An event is news if it is the opposite of what should be. And the more rare the event is, as compared to what should be, determines the legs of the story.
At least that was what I was taught as a young student and news photographer.
The events of Nov. 19, 2005, as outlined by TIME Magazine are news, big news because they meet the two prongs of the news test–they are the opposite of what should be and are rare.
As someone who lived with a Marine infantry platoon for a month and who has witnessed the aftermath of successful and failed IED attacks, the events described by TIME, if true, are indeed very rare.
During the Summer of 2005, I watched a counter-insurgency war being fought under a legal and media microscope.
Every shooting, whether it resulted in death or injury, was investigated by the JAG Corps and the Naval Criminal Investigative Service.
Every allegation of abuse made by a detainee, no matter how preposterous, was investigated by the JAG Corps.
The restraint shown by the platoon I lived with was almost inhuman and I doubt I could have matched it.
But the stories of Marines, after being blown of with an IED methodically pursuing and engaging the trigger man, and only the trigger man, are not news because they are what happens every day and are what should be.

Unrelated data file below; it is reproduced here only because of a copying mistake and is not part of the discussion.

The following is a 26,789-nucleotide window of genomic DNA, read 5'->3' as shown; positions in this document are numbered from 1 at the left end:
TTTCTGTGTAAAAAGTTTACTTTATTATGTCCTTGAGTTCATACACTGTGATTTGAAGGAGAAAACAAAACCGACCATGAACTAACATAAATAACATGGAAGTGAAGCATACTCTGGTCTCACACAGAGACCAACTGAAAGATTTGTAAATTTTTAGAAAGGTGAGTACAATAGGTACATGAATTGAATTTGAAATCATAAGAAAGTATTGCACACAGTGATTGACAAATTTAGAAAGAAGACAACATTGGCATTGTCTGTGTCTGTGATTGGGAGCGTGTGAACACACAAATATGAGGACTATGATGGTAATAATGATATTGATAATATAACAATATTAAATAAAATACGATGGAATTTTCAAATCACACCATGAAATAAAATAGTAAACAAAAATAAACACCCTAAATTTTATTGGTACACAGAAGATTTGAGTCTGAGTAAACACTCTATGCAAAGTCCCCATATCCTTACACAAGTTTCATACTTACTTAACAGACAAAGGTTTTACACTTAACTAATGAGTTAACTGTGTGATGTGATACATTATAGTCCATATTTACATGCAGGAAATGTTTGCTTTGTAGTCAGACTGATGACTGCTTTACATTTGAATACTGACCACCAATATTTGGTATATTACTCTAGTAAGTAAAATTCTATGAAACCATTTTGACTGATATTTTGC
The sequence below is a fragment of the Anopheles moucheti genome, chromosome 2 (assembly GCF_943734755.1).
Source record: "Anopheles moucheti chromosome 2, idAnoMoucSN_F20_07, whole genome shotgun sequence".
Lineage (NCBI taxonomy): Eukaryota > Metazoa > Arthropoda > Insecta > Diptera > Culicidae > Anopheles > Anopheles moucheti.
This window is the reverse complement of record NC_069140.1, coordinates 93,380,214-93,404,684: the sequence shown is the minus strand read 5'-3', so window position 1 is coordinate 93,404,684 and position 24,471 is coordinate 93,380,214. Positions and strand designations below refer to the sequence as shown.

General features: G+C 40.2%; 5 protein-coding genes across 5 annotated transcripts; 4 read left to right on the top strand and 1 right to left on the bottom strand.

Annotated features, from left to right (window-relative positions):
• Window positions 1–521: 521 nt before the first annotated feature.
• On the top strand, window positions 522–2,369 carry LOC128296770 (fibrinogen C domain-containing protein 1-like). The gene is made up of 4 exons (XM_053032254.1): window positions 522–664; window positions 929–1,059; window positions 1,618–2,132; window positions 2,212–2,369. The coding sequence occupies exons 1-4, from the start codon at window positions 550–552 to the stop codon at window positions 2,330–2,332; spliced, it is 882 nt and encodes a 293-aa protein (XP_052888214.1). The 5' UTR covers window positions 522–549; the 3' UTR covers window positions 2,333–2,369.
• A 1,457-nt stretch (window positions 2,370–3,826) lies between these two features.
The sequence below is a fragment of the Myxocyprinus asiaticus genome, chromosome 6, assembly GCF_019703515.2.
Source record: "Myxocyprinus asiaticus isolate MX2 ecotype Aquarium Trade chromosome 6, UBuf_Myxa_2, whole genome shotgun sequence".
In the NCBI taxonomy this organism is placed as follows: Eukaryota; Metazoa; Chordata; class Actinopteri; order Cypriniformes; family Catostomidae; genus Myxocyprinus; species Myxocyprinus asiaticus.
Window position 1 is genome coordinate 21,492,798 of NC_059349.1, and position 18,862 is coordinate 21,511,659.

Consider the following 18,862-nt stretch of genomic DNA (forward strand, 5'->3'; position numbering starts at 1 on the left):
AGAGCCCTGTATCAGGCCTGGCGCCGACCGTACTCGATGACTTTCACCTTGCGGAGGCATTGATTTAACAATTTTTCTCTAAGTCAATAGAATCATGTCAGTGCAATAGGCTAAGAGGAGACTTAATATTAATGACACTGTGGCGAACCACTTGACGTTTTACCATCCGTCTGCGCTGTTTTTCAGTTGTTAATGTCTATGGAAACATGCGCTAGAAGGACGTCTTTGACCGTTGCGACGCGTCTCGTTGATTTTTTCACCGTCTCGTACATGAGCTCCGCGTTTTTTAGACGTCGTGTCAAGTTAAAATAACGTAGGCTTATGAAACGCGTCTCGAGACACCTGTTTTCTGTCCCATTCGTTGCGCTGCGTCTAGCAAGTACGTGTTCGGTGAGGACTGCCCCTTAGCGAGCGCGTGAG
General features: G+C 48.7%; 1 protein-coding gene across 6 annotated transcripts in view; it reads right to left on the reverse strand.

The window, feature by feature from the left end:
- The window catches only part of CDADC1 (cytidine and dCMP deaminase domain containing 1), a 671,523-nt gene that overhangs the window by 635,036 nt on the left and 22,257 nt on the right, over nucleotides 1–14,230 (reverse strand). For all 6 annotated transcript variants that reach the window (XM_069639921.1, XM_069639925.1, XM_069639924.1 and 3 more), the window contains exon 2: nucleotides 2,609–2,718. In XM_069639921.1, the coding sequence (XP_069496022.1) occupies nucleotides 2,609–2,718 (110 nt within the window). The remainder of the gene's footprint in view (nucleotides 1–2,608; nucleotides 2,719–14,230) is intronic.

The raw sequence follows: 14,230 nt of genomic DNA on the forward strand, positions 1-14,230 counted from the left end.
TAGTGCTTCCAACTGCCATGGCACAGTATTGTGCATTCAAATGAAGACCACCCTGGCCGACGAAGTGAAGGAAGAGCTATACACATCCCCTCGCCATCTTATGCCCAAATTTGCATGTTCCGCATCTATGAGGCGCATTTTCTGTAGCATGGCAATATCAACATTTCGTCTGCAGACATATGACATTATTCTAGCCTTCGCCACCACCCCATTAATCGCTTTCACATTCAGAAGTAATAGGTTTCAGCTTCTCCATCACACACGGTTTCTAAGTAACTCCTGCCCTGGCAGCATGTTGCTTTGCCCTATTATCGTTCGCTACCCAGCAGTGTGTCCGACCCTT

And therein lies the Haditha delima.
Every day and every hour, another small success, another victory, another step toward progress, another should occurs.
But, because these events should be, they are not news.
Then, after thousands and thousands of instances of what should happen, the opposite strikes and it is news.
The story of Nov. 19th in Haditha, of one infantry company, and probably not the whole company, more likely just one platoon or even squad of one infantry company, has now generated thousands and thousands of gross ratings points.
But, the daily successes that should and do happen, keep going, with no one knowing about them, creating an impression that coalition forces are willing to engage in and cover up vile acts.
The platoon I was with in Iraq, did everything they should have done.
And as far as I know, the other Platoons and Battalions were on the should side of the news equation, meaning, it wasn’t news.
The story of Nov. 19th in Haditha is not the only story of Iraq, just one of the few that fits the legacy media’s definition of news.